Bear ye one another's burdens and so fulfill the law of Christ. Galatians 6:2
So how many times in a day do we wonder what it is we could be doing to follow Christ, be doers not just hearers, to have the recognizable fruit of repentance? This verse is most certainly saying that bearing one another's burdens is, at the very least, one way to do so.
I know that often we, as children of God, are given the gift of being able to quickly and without question bear someone's burden as if it were our own; to feel the weight of it it, somehow gain insight into the burden, see its insidiousness and extent of injury it causes. We are blessed with the supernatural ability to pray like a cloistered for the person who's burden we bear, to cry their tears of frustration with or for them. But what about those other times, times that we are not "gifted" with the ability to bear another's burdens? Are we not still called by this word of God to stand ready and willing to bear one another's burdens when we see others loaded down by worldly ways?
Is it really enough to say, "I will pray for you,"? Or drag out a well worn scripture that the sufferer can resite to us before we even begin it? Or cook a meal? All these things being wonderful for sure but is that what this verse is trying to draw from us? Is that our living sacrifice that we give up to God? I have no idea if people who I have born burdens for really even noticed a difference in the weight they were bearing. I do not really understand why we are called by God to do this thing. I do know that my heart has been broken, I have sat in confusion, I have felt beaten and I have felt defeated, I have choked under overwhelming oppression. For someone else.
There have been times when in a moment I desire to be released from the burden of others when either it appeared that I would not survive the pain or the ordeal appeared to do no good for the one whom I was concerned with. But thankfully God has never answered my pitiful self-centered pleading. Instead he has gently reminded me of what he has done for me or he has quietly whispered that "you can do all things through Him who gives you strength" or both. He has always sustained me and has never abandoned me to the brokenness and oppression. I must admit that there were times that I wondered in my weakness where He was. But then knowing what it feels like to be under a burden of my own doing I am only too glad to bear it for another whom I love through Christ.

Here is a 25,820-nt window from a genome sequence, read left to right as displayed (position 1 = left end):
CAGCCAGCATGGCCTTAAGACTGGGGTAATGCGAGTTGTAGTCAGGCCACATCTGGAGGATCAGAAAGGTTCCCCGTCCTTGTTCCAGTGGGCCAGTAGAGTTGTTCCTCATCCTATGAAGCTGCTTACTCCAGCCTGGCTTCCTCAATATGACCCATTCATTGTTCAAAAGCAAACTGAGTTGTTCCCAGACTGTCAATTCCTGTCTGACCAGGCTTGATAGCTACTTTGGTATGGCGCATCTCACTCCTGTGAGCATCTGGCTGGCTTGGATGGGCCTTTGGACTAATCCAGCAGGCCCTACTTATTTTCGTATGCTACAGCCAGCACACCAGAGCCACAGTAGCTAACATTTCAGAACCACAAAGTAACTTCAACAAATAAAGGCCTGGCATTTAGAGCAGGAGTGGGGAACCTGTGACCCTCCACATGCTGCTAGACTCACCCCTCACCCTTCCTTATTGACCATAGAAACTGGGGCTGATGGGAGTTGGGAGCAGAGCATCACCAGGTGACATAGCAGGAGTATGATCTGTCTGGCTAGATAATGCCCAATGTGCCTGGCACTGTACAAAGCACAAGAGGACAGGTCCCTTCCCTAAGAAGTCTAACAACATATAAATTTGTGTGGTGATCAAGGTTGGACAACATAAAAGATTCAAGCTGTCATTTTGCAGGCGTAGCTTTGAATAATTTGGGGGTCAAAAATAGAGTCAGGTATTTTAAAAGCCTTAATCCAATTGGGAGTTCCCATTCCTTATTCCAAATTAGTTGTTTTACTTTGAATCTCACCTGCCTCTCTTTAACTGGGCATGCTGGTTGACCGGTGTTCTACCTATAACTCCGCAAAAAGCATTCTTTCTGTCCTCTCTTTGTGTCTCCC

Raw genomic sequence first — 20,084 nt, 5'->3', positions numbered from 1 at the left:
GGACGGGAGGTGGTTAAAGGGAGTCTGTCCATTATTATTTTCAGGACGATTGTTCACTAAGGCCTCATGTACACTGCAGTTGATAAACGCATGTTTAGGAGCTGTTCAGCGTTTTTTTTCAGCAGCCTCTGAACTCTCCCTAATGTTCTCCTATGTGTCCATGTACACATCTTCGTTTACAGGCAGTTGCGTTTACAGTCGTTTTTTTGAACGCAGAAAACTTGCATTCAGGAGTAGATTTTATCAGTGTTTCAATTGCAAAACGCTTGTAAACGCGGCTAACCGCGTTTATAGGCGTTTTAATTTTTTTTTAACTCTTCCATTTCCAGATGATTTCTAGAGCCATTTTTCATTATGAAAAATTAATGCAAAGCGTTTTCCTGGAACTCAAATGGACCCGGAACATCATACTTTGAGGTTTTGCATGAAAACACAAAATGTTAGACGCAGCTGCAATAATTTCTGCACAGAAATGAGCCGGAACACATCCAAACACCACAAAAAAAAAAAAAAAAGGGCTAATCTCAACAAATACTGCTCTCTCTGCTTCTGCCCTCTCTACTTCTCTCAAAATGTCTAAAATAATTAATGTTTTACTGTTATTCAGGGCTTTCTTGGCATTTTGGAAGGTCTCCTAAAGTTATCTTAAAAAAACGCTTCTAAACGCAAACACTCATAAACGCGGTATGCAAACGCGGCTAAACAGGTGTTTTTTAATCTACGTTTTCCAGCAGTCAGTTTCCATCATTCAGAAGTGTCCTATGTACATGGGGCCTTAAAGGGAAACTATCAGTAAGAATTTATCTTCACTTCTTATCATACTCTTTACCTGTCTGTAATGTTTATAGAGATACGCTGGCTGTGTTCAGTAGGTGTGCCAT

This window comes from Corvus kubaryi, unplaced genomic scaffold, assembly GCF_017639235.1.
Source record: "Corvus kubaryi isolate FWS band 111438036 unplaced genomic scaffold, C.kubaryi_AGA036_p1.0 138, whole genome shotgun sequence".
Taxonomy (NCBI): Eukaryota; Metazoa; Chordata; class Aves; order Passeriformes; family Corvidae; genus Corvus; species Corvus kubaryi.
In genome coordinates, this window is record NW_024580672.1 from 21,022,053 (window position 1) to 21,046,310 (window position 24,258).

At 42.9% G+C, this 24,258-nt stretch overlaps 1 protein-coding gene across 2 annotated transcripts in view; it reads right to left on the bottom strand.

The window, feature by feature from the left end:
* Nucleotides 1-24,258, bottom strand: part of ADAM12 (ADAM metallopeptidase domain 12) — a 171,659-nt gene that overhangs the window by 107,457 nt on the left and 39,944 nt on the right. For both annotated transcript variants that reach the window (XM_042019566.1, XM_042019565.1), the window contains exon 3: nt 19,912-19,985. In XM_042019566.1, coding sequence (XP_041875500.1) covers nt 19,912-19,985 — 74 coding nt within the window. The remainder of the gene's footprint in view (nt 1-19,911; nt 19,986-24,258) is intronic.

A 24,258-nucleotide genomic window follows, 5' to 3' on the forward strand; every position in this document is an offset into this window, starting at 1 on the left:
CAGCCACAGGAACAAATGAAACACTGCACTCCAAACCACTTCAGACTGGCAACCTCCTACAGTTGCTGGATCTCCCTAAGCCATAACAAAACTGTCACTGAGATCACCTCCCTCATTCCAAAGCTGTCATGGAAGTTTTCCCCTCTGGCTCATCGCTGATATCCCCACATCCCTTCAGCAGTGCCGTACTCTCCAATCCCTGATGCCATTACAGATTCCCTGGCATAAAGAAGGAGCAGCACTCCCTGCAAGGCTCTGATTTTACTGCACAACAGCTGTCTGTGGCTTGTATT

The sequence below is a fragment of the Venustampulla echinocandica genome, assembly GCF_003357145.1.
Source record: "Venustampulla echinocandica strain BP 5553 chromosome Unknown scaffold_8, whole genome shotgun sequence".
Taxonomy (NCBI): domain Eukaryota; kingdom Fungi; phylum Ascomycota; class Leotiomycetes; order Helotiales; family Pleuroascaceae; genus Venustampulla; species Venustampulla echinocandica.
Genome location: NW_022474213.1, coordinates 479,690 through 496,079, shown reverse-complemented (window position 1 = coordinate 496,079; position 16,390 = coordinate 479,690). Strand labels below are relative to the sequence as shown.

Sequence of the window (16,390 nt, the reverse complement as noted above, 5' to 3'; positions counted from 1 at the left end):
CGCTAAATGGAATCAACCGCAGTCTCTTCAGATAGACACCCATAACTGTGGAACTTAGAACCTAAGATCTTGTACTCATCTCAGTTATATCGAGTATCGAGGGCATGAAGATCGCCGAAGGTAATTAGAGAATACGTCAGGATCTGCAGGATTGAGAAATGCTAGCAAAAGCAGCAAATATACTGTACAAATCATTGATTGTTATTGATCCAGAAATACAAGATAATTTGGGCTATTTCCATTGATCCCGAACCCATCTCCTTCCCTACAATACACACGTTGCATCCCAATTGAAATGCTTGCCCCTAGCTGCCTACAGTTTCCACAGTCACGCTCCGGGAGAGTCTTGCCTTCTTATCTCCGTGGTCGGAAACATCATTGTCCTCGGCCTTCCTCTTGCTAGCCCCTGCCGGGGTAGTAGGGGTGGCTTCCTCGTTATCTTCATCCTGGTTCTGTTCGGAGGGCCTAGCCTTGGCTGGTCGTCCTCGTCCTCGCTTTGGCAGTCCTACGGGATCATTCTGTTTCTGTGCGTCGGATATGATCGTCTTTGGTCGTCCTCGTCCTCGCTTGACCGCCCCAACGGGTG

But these times, these precious times that have taught me and brought me much, they always seem to be ones that I have to be asked by the Holy Spirit to come to. I do not remember ever running to God to ask God if I might have the privilege of bearing someone's burdens. Is it enough for a servant to just do the work that is brought to her to do? Shouldn't a good servant go and ask for work? Shouldn't a servant who knows what benefit the work brings look for the work? I feel so lazy, so a person of "just good enough" Isn't it rather evasive of me to be so grossly general to only ask God, "what can I do for you today? What would please you?" Doesn't the verse at the beginning of this tell me exactly what pleases Him? Aren't there other verses that tell me quite specifically what it is that pleases God, what it is to be a follower of Christ, what the fruit in keeping with true repentance looks and smells and tastes like? Shouldn't I not only ask God moment by moment to guide me into what He desires but can't I get a little more specific and direct with Him? Can't I go ask for an actual job. Ask permission to do something I see needs to be done according to His direction in Scripture? Right now with my lame "what should I do?" question I feel I am buying myself some time. Not that God can't just speak right up and holler in my deaf little ear what he wants done, but if I ask a general question I can spend a whole lot of time deciphering what it is He is "really telling me." And wasting time getting to a job is a great way to not have to do so much without appearing too lazy.